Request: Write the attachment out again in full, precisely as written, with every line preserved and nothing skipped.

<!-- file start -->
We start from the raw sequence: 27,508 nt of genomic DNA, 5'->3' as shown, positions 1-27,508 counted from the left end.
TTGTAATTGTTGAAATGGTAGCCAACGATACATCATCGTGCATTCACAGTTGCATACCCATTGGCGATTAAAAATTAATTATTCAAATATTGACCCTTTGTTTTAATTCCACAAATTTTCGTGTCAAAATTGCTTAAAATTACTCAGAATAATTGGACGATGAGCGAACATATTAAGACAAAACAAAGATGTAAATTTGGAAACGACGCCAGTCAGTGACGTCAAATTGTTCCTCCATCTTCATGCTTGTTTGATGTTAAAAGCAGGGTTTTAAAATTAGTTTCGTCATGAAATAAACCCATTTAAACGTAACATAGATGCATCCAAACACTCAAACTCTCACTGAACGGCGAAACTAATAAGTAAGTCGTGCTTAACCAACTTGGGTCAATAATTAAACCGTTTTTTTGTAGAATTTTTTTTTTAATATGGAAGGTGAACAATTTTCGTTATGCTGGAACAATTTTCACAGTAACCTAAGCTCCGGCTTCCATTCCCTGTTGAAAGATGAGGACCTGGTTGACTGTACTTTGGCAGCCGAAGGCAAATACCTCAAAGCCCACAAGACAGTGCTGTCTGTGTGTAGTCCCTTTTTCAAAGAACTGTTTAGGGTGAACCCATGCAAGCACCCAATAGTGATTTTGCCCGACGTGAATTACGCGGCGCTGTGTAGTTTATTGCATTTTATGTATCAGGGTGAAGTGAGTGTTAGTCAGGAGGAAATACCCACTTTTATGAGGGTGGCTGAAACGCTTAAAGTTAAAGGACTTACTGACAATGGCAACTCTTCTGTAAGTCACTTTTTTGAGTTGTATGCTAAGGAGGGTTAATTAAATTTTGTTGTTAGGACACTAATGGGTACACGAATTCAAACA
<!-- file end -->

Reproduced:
We start from the raw sequence: 27,508 nt of genomic DNA, 5'->3' as shown, positions 1-27,508 counted from the left end.
TTGTAATTGTTGAAATGGTAGCCAACGATACATCATCGTGCATTCACAGTTGCATACCCATTGGCGATTAAAAATTAATTATTCAAATATTGACCCTTTGTTTTAATTCCACAAATTTTCGTGTCAAAATTGCTTAAAATTACTCAGAATAATTGGACGATGAGCGAACATATTAAGACAAAACAAAGATGTAAATTTGGAAACGACGCCAGTCAGTGACGTCAAATTGTTCCTCCATCTTCATGCTTGTTTGATGTTAAAAGCAGGGTTTTAAAATTAGTTTCGTCATGAAATAAACCCATTTAAACGTAACATAGATGCATCCAAACACTCAAACTCTCACTGAACGGCGAAACTAATAAGTAAGTCGTGCTTAACCAACTTGGGTCAATAATTAAACCGTTTTTTTGTAGAATTTTTTTTTTAATATGGAAGGTGAACAATTTTCGTTATGCTGGAACAATTTTCACAGTAACCTAAGCTCCGGCTTCCATTCCCTGTTGAAAGATGAGGACCTGGTTGACTGTACTTTGGCAGCCGAAGGCAAATACCTCAAAGCCCACAAGACAGTGCTGTCTGTGTGTAGTCCCTTTTTCAAAGAACTGTTTAGGGTGAACCCATGCAAGCACCCAATAGTGATTTTGCCCGACGTGAATTACGCGGCGCTGTGTAGTTTATTGCATTTTATGTATCAGGGTGAAGTGAGTGTTAGTCAGGAGGAAATACCCACTTTTATGAGGGTGGCTGAAACGCTTAAAGTTAAAGGACTTACTGACAATGGCAACTCTTCTGTAAGTCACTTTTTTGAGTTGTATGCTAAGGAGGGTTAATTAAATTTTGTTGTTAGGACACTAATGGGTACACGAATTCAAACA